Joe Biden secures Democratic nomination, Trump on course to win Republican nomination

Former President Donald Trump and President Joe Biden
Former President Donald Trump and President Joe Biden Photo credit: Getty Images.

Joe Biden has clinched the Democratic nomination for president, CNN projects, allowing him to fully pivot to the general election campaign as he tries to win a second term. His likely Republican opponent, Donald Trump, is also on course Wednesday to secure his party’s presidential nod.

Democrats and Republicans are casting ballots in presidential primaries in Georgia, Mississippi and Washington.

Also Wednesday, Hawaii Republicans are holding caucuses, while voting wraps up in the primary for Democrats Abroad, the official arm of the Democratic Party for Americans living overseas. Biden is the projected winner of the Democratic primary in the US territory of the Northern Mariana Islands, held earlier Wednesday.

The shorter slate of elections follows last week’s Super Wednesday, when Biden and Trump dominated across the map, putting both on the cusp of winning a majority of the delegates needed to be crowned their parties’ presumptive nominees.

Their rematch – long anticipated, but hardly clamored for – is broadly expected to mirror the 2020 campaign, though Trump will run this time under the specter of 91 felony charges related to allegations that he plotted to overturn his 2020 election defeat; played a lead role in the January 6, 2021, insurrection at the US Capitol; illegally took classified documents from the White House; and covered up hush money payments to an adult film star ahead of the 2016 election.

Though he now has a record of accomplishments and missteps for voters to weigh, Biden is so far running a similar campaign to 2020 – appealing to concerns over Trump’s authoritarian behavior and a middling economy. Unlike Trump, the president never faced a serious, well-funded primary challenge, with Minnesota Rep. Dean Phillips, his lone rival in elected office, dropping out and endorsing Biden last week.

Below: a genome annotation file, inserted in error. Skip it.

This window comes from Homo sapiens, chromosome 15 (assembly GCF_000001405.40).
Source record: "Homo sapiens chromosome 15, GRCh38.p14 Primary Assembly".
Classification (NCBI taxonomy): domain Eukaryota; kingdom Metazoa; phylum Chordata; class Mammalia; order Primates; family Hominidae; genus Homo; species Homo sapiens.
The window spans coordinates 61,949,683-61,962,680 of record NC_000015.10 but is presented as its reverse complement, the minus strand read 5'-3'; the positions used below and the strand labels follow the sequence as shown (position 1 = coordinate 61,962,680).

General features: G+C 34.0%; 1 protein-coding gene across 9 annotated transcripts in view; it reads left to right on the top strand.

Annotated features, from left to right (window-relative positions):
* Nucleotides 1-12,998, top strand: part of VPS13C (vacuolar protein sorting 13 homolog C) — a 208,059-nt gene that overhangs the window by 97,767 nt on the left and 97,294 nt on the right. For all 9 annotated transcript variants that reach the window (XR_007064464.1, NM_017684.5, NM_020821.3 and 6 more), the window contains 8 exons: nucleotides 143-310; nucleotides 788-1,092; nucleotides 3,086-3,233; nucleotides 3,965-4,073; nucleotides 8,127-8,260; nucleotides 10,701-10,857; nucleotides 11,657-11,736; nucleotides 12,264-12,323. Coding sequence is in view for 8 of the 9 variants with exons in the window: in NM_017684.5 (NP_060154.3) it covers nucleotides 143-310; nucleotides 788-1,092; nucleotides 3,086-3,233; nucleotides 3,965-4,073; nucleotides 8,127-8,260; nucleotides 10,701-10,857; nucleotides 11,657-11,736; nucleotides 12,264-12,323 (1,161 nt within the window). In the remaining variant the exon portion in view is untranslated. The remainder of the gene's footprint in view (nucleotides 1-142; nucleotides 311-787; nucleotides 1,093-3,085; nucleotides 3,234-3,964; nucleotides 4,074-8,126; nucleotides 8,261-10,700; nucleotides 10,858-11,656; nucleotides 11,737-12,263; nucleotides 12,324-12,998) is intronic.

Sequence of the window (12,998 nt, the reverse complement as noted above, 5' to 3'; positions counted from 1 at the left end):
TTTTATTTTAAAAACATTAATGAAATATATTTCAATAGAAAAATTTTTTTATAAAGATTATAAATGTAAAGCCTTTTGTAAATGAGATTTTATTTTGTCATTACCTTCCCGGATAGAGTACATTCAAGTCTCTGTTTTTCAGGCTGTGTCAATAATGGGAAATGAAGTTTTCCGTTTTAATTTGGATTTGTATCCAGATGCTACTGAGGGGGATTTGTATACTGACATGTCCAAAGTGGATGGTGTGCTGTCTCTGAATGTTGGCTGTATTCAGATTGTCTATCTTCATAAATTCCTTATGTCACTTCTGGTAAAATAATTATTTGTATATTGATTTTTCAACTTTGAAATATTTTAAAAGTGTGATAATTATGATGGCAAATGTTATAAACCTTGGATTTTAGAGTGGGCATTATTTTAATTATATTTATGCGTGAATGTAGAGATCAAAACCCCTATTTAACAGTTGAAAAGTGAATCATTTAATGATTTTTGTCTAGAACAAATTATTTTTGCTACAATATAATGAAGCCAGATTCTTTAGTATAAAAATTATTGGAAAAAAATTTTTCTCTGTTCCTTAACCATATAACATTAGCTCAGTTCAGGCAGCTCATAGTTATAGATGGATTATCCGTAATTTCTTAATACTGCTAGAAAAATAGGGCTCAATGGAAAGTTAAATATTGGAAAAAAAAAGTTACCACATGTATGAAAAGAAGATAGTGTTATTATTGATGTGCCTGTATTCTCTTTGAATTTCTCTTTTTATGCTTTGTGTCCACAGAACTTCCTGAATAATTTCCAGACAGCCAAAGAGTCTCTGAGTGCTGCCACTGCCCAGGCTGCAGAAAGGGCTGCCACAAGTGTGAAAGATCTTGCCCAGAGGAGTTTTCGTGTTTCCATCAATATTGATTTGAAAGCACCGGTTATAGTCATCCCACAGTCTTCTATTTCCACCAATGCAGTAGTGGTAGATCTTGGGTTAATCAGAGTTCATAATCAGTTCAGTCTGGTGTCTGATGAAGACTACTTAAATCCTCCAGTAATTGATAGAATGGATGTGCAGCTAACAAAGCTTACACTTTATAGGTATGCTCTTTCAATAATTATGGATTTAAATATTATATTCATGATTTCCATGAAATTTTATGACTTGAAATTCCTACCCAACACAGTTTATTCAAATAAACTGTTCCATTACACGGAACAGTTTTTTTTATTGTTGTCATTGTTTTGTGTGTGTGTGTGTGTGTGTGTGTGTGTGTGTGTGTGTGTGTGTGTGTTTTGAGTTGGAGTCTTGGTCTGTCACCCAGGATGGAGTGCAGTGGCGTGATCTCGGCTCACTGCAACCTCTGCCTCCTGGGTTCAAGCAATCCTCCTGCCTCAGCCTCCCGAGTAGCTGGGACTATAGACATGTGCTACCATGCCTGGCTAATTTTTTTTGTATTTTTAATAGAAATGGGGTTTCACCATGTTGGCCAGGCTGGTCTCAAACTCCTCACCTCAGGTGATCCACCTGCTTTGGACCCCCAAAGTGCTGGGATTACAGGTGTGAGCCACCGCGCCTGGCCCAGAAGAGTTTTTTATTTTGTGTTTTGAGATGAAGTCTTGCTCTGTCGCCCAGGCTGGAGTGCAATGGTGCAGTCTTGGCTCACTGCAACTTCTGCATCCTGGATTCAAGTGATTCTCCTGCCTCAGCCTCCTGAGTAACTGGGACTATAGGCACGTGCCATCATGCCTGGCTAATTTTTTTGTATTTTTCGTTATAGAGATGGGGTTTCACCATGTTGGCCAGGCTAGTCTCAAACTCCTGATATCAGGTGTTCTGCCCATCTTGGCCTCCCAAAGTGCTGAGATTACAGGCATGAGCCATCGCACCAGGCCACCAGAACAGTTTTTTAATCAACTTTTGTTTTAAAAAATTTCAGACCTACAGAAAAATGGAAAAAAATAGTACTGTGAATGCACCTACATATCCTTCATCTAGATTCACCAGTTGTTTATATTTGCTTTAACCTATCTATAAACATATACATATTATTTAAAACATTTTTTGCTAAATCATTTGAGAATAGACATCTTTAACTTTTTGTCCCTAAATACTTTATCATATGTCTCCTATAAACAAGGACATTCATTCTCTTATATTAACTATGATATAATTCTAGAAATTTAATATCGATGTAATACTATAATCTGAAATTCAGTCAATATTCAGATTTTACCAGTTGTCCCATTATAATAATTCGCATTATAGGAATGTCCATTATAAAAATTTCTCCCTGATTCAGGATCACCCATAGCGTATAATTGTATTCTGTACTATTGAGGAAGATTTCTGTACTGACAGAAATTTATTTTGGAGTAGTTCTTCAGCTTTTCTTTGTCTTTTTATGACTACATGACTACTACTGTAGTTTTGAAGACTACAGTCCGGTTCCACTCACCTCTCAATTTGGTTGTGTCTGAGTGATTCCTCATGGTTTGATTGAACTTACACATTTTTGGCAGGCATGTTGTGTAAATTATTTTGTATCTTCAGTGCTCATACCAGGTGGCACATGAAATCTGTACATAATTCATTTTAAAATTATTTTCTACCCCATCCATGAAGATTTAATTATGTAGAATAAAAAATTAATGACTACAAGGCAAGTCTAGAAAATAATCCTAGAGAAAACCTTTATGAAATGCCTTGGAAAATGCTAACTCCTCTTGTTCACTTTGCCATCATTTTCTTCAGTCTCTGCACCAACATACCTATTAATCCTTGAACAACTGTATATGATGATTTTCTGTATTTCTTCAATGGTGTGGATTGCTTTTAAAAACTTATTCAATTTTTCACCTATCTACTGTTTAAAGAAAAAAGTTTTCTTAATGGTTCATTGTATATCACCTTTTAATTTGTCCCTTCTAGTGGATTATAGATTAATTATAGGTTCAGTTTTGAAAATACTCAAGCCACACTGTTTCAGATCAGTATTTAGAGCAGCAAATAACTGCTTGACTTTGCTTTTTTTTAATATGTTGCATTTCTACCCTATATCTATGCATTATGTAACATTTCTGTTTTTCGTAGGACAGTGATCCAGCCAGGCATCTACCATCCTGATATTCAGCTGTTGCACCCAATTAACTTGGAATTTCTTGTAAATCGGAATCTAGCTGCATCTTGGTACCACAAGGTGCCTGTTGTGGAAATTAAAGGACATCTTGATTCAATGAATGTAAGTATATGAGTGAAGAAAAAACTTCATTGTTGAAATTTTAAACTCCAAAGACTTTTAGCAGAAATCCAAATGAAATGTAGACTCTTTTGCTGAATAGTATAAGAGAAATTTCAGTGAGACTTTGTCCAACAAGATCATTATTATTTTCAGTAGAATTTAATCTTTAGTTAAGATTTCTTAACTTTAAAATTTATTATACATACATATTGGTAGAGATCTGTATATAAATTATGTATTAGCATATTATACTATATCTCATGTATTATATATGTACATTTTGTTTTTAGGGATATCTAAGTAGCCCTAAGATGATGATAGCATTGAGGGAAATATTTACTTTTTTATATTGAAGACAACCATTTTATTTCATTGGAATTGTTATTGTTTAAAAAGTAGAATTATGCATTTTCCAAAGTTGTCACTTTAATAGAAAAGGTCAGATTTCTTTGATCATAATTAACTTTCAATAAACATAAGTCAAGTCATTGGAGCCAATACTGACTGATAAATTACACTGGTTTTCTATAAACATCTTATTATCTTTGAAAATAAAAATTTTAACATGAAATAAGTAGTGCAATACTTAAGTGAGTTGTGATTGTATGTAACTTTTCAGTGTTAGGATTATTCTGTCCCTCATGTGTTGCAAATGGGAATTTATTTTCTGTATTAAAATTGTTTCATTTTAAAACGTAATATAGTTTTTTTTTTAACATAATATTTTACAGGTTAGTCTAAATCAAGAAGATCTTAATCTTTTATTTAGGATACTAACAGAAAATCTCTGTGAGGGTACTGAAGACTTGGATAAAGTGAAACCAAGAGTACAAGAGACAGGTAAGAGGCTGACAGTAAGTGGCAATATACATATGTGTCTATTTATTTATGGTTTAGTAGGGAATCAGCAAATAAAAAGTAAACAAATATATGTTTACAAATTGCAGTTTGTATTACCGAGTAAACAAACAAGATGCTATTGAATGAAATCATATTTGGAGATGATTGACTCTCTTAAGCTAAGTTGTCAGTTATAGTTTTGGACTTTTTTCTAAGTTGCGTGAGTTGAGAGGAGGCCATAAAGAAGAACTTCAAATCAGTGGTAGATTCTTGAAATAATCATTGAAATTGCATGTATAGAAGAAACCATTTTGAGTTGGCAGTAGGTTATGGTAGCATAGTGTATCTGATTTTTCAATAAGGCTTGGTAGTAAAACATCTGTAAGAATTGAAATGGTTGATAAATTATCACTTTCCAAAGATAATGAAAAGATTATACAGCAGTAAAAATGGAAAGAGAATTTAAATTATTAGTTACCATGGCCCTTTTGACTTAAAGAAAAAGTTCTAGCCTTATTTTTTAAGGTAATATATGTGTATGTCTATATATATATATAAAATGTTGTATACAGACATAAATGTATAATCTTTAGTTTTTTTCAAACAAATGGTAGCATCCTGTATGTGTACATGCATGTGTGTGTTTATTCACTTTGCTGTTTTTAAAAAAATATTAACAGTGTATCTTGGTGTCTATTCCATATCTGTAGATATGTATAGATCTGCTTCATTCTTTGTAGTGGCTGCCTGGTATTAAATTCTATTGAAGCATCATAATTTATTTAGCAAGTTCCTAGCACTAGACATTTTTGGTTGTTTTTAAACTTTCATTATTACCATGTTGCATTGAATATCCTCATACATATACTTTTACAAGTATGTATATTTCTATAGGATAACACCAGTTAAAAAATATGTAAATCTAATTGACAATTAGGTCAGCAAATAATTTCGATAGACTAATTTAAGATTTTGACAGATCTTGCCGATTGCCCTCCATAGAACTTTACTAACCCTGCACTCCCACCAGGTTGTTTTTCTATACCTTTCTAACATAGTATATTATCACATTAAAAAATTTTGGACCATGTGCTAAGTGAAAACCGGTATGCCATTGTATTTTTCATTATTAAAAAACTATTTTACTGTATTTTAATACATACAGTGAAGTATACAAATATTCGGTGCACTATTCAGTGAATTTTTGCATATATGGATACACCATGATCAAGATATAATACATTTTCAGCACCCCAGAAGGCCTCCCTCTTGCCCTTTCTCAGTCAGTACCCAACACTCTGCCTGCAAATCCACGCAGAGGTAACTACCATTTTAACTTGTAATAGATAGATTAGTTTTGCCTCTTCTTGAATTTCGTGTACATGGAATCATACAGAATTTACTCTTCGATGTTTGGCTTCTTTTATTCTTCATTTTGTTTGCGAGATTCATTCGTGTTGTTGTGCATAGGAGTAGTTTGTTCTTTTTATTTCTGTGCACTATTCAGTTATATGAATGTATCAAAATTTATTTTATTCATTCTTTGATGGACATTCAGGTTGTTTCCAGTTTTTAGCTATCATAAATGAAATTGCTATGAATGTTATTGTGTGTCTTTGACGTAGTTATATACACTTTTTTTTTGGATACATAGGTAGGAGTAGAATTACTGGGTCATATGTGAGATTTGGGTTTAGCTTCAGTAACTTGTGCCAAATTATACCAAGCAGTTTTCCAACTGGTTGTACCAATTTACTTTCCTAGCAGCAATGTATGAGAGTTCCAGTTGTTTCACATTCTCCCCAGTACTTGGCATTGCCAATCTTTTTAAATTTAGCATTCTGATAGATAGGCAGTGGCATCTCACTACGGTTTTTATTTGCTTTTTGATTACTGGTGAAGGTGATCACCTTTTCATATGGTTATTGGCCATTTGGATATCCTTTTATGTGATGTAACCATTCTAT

(Author Marianne Williamson, who unsuspended her campaign late last month, remains in the race, as does venture capitalist Jason Palmer, who defeated Biden in the American Samoa caucuses last week.)

Biden’s main opposition has come not from any candidate but from more general intraparty anxiety over his age and from progressives’ outrage over the administration’s support for Israel during its monthslong war against Hamas in Gaza. The president has also come under some scrutiny following the release of special counsel Robert Hur’s report, which concluded that Biden mishandled and improperly disclosed classified information after leaving the vice presidency. But no charges were filed, with Hur, who testified Wednesday on Capitol Hill, saying he didn’t believe there was enough evidence to charge Biden with a crime.

On the GOP side, Trump has long been seen as the prohibitive favorite despite competition from a collection of GOP challengers, including governors, senators, right-wing provocateurs and his own former vice president, Mike Pence.

The last to succumb was former South Carolina Gov. Nikki Haley, who left the Republican race last week after a string of Super Wednesday losses but did not endorse Trump on the way out. Haley said the former president needed “to earn the votes of those in our party and beyond it who did not support him.” Similar to Biden, Trump will need to win over skeptical portions of his own base to match past levels of support.

While there is little drama remaining as to the outcome, the primaries in Georgia will provide both candidates with a gut check ahead of their anticipated November clash.

Biden won the state by less than 12,000 votes in 2020 – the first Democratic presidential candidate to win Georgia since Bill Clinton in 1992. Trump’s defeat touched off a series of alleged efforts, by him and his allies, to subvert the election result. Those efforts are now wrapped up in a wide-ranging conspiracy indictment set to be tried in Fulton County, home to most of Atlanta.

Both candidates spent parts of their weekend in the Peach State, where they led competing rallies – about 60 miles apart – on Sunday.

“My lifetime has taught me to embrace the future of freedom and democracy,” Biden said at a rally in Atlanta. “But we all know Donald Trump sees a different America, an American story of resentment, revenge and retribution. That’s not me, that’s not you.”

Trump, in his visit to Rome, Georgia, slammed Biden over what he described as an “angry, dark, hate-filled rant” of a State of the Union speech, which the president gave Thursday. Trump also kept up his criticism over Democrats’ handling of the southern border and the economy.

Biden has been on a post-State of the Union tour of swing states, first going to Pennsylvania on Friday before Georgia and then New Hampshire on Tuesday. Trump is bound for Dayton, Ohio, this weekend, when he will host a rally for businessman Bernie Moreno, his endorsed candidate in the GOP primary to take on Democratic Sen. Sherrod Brown. The Ohio election is among several seen as critical to Democratic hopes of holding the Senate.